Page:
Due to the move of the blog to Wordpress posts from Jan 2012 onward will have commenting disabled (when I remember to do it)
Cheers - AE

Friday, 26 March 2010

Your personal mail? Not anymore.

Via the LPUK blog I see that Badgerbrows has snuck in another little bit of Big Brother legislation. Now the bastards can open your mail.
Officers will be allowed to intercept any suspicious mail anywhere in the country and open it before it is delivered, under plans being drawn up by the Government to amend the Postal Services Act.
The measure is billed as a bid to crack down on tobacco smuggling. However, a HM Revenue and Customs spokesman said the powers could be applied much more widely.
Currently, Royal Mail staff have a legal right to intercept suspicious letters and parcels in mail centres and sorting offices and pass them to HM Revenue and Customs.
Tax inspectors must then notify the addressee and agree a mutually acceptable time to open the letter or parcel, before deciding whether to take any enforcement acdtion.
However the Government is now proposing to remove the legal requirement which will now allow inspectors to open suspicious post without asking permission first.
Like Guthrum at the LPUK blog I'm confident that they won't abuse the privilege for, oooooh, it'd have to be minutes at the very least.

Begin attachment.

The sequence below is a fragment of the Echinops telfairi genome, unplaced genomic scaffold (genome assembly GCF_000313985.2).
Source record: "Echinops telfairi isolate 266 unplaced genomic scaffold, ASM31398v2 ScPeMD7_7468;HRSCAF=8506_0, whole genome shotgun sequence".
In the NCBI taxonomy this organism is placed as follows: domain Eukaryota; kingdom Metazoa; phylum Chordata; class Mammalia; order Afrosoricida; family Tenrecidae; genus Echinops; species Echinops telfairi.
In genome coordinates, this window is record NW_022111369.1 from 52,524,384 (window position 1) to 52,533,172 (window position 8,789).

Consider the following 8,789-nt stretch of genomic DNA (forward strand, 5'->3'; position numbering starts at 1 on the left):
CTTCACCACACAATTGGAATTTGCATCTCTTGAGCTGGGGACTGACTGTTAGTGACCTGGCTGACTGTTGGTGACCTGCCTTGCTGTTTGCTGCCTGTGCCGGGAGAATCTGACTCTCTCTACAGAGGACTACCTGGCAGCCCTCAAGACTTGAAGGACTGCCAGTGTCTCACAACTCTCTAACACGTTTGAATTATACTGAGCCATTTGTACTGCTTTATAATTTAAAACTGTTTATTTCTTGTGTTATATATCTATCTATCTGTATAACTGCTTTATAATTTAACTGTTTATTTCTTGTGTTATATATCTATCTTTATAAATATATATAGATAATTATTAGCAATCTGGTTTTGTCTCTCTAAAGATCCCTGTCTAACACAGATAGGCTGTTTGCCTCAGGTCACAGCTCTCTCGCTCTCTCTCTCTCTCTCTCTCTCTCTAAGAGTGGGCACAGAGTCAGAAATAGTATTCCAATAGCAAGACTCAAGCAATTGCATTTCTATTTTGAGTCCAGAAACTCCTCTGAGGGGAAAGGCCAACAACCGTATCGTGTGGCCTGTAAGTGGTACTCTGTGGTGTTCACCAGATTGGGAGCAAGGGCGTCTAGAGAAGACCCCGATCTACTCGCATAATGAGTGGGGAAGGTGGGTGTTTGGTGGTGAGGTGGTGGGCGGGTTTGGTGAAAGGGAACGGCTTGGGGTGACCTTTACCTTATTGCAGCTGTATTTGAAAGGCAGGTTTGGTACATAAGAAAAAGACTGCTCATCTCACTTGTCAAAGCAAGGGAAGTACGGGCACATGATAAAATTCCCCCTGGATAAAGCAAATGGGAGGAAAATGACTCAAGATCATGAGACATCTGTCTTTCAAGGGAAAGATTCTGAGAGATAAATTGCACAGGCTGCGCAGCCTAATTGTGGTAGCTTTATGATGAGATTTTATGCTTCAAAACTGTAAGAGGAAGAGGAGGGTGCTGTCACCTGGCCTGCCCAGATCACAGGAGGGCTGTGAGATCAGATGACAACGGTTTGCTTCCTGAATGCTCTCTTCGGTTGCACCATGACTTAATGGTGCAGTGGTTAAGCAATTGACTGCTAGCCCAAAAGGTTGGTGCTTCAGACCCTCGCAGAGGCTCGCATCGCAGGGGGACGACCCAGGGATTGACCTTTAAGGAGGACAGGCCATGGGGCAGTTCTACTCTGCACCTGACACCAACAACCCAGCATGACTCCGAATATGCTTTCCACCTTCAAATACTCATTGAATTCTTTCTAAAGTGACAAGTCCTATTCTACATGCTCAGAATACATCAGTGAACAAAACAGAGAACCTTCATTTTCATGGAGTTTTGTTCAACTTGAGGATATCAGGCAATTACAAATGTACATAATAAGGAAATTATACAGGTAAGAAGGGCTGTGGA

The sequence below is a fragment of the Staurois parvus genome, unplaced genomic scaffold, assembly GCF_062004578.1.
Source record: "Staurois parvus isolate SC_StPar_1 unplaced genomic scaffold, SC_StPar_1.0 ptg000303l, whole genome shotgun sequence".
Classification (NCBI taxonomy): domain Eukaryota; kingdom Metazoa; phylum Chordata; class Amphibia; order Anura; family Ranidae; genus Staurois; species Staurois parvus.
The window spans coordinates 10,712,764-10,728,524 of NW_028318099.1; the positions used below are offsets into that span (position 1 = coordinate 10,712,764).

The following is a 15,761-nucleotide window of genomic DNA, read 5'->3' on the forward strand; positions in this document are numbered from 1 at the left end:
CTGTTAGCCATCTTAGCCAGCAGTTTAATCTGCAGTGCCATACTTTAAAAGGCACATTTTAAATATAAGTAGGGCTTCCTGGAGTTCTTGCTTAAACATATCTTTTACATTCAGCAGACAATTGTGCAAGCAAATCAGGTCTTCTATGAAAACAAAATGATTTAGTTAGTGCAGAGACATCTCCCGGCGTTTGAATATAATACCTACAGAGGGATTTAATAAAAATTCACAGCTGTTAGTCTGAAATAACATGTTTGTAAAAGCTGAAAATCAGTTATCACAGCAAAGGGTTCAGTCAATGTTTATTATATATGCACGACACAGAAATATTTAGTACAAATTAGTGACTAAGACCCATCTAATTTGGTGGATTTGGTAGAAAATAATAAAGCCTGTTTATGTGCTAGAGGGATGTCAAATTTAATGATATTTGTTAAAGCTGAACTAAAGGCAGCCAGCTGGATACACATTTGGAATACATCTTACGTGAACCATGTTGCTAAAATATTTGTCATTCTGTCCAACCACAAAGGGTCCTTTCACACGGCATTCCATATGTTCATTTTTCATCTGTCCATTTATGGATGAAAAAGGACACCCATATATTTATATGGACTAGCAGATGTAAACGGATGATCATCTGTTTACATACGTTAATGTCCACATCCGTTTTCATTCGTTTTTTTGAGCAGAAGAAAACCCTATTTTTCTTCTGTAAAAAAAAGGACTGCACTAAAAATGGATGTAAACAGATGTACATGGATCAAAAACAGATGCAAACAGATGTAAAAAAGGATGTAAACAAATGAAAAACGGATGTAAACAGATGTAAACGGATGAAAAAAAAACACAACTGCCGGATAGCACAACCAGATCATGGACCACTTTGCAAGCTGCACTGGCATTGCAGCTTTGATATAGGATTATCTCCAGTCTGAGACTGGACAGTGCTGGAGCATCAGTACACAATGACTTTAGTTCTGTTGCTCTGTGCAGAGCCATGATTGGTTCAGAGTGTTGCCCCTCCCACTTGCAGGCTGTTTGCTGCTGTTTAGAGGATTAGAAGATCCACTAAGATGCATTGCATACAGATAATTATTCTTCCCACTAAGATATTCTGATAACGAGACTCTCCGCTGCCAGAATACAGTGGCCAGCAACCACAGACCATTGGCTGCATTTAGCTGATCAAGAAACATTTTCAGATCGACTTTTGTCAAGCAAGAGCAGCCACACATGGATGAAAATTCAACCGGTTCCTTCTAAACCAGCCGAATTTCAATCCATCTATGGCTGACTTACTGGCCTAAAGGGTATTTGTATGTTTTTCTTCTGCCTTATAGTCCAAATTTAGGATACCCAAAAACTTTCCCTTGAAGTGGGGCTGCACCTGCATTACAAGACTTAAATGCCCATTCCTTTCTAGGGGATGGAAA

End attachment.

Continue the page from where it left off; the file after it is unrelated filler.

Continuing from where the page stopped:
Spartan said...

Using the excuse of tobacco smuggling which is minimal by post they now have access to all our mail.

Due to the paranoia that is rife on so many levels through the UK, one is going to have to be very careful as to what one writes otherwise you could find yourself in the dock for another 'thought crime'.

l'll stick to e-mail and encryption

Leg-iron said...

Well that's going to bugger up Ebay and Amazon a treat. Parcels arriving pre-opened? There won't be much repeat custom.

Angry Exile said...

Spartan, a certain amount of care even then will probably be a good idea.

Leg-iron, the thought occurs that Amazon are about (pinches fingers together) that far away from dropping Royal Mail anyway. Or will this law apply to stuff going via DHL etc?

JuliaM said...

I'd think it applied to private carriers too. I must aask a Customs pal of mine (who used to refer to DHL as 'Direct Heroin Lines'.)

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